To tell children drugs and alcohol are not performance-enhancing is self-defeating because it sends a false message and paints an incomplete picture: I tell my sons that drugs are, indeed, performance-enhancing; that’s why they’re so dangerous. I tell them the truth is they make you feel like Superman. But soon after you start, you have to do a little more each time, only to end up feeling a little less like Superman. The effects are short-term and degenerative. And the point comes all too quickly at which whatever you’re doing, the substance or the amount, just isn’t enough to get you back to, or keep you, where you want to be. So, it’s more. It’s something stronger. It’s substance-stacking. It’s a bigger and bigger preoccupation to achieve and maintain the feeling. It’s gradually deteriorating performance. It’s a hastening, concentric, downward spiral to NO performance.

At this stage of my diatribe, I feel like I’m delivering one of those incredibly naive, clichéd, and righteous speeches Jack Webb gives to the unwitting young punks or the deluded ivory-tower adults on Dragnet. Maybe. But I’m informed by this: On those occasions, twenty or more years ago, on which I played guitar using cocaine, taped my performances, and listened to the playback — even, or especially when, I listened to the playback when I wasn’t high — I couldn’t believe how well I played. My chemically induced energy was clearly evident. All my inhibitions and questions of confidence were gone. I simply poured out music through the instrument. And that’s precisely and only why I stopped doing it: As good as I felt, and as well as I certainly did play, I was not willing to make the Faustian long-term deal in exchange for the short-term performance gains.

Drugs DO enhance performance. Then you die. Tell your children.


Mark O'Brien
Mark O'Brien
I’m a business owner. My company — O’Brien Communications Group (OCG) — is a B2B brand-management and marketing-communication firm that helps companies position their brands effectively and persuasively in industries as diverse as: Insurance, Financial Services, Senior Living, Manufacturing, Construction, and Nonprofit. We do our work so well that seven of the companies (brands) we’ve represented have been acquired by other companies. OCG is different because our business model is different. We don’t bill by the hour or the project. We don’t bill by time or materials. We don’t mark anything up. We don’t take media commissions. We pass through every expense incurred on behalf of our clients at net. We scope the work, price the work, put beginning and end dates on our engagements, and charge flat, consistent fees every month for the terms of the engagements. I’m also a writer by calling and an Irish storyteller by nature. In addition to writing posts for my company’s blog, I’m a frequent publisher on LinkedIn and Medium. And I’ve published three books for children, numerous short stories, and other works, all of which are available on Amazon under my full name, Mark Nelson O’Brien.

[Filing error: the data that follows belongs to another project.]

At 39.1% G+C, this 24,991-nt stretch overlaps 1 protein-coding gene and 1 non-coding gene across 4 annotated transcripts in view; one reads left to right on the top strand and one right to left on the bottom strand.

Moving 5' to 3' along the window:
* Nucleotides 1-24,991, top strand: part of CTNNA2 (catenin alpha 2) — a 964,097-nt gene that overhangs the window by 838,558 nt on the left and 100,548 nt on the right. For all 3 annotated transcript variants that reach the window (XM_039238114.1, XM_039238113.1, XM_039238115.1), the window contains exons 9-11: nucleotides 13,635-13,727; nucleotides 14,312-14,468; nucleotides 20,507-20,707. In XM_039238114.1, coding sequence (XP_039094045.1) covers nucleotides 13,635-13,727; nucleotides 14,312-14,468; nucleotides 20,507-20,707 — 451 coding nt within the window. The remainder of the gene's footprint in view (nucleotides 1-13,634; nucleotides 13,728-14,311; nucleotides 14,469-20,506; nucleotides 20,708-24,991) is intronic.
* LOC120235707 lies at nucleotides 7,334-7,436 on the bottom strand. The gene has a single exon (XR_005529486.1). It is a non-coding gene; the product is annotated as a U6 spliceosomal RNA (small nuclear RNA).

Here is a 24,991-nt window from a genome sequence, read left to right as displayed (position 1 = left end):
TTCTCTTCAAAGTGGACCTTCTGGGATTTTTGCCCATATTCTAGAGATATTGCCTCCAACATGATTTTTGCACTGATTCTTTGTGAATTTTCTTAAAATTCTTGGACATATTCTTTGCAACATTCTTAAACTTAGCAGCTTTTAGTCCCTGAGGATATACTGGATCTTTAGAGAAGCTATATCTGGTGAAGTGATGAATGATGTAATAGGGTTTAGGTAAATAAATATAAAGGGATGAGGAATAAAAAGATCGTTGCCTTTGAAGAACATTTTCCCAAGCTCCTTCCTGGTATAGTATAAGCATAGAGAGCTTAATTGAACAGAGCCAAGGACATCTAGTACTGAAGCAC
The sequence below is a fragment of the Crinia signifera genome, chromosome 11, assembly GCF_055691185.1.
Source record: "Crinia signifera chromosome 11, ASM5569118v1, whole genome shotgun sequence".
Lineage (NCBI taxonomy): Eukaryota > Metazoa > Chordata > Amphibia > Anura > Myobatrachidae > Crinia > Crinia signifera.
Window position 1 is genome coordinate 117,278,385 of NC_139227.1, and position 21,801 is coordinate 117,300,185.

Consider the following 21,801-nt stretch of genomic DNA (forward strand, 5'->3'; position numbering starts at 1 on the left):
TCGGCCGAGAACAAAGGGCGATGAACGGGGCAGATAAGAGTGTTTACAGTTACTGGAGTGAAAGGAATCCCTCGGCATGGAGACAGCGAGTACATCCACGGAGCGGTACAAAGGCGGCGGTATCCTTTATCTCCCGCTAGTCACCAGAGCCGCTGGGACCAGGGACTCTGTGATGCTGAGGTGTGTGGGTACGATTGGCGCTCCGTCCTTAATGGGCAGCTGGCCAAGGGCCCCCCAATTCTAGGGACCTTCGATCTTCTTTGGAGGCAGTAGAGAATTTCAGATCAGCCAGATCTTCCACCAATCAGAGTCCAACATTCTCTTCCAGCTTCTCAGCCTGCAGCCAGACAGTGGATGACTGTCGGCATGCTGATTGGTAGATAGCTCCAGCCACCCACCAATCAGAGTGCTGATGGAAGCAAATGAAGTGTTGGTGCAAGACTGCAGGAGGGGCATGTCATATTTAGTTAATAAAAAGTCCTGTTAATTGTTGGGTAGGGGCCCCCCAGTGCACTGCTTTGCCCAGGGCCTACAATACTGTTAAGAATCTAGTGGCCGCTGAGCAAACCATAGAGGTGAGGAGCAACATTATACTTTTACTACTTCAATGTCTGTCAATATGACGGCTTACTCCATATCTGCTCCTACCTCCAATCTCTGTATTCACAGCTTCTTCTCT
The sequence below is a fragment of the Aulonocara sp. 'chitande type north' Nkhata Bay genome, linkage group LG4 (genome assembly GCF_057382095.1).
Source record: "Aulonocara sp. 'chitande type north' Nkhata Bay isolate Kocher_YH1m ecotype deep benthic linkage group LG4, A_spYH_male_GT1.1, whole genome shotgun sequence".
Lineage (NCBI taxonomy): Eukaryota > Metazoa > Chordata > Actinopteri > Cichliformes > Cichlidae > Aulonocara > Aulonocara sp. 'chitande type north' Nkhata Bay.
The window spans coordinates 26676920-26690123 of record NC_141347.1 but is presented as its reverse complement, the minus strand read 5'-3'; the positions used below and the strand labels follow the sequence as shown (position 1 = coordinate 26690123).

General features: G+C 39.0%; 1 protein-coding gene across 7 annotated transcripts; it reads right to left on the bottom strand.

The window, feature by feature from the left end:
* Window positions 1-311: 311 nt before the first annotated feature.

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  1. I never heard of anybody telling anybody that drugs didn’t have that effect, Mark, but I have three children who each in their own way touched the live wire.

    One to still emotional pain and went in and fortunately out again; one to still pain after bone graft, decided that they didn’t like the way they felt on Oxy and made do with Tylenol; and one who was offered opioids because the doctors couldn’t figure out what the cause was for their joint pains but who would rather hurt than use the stuff.

    I wonder how many get into drug use because of a desire to enhance performance vs sideways through a pain management regiment for which opioids don’t work anyway.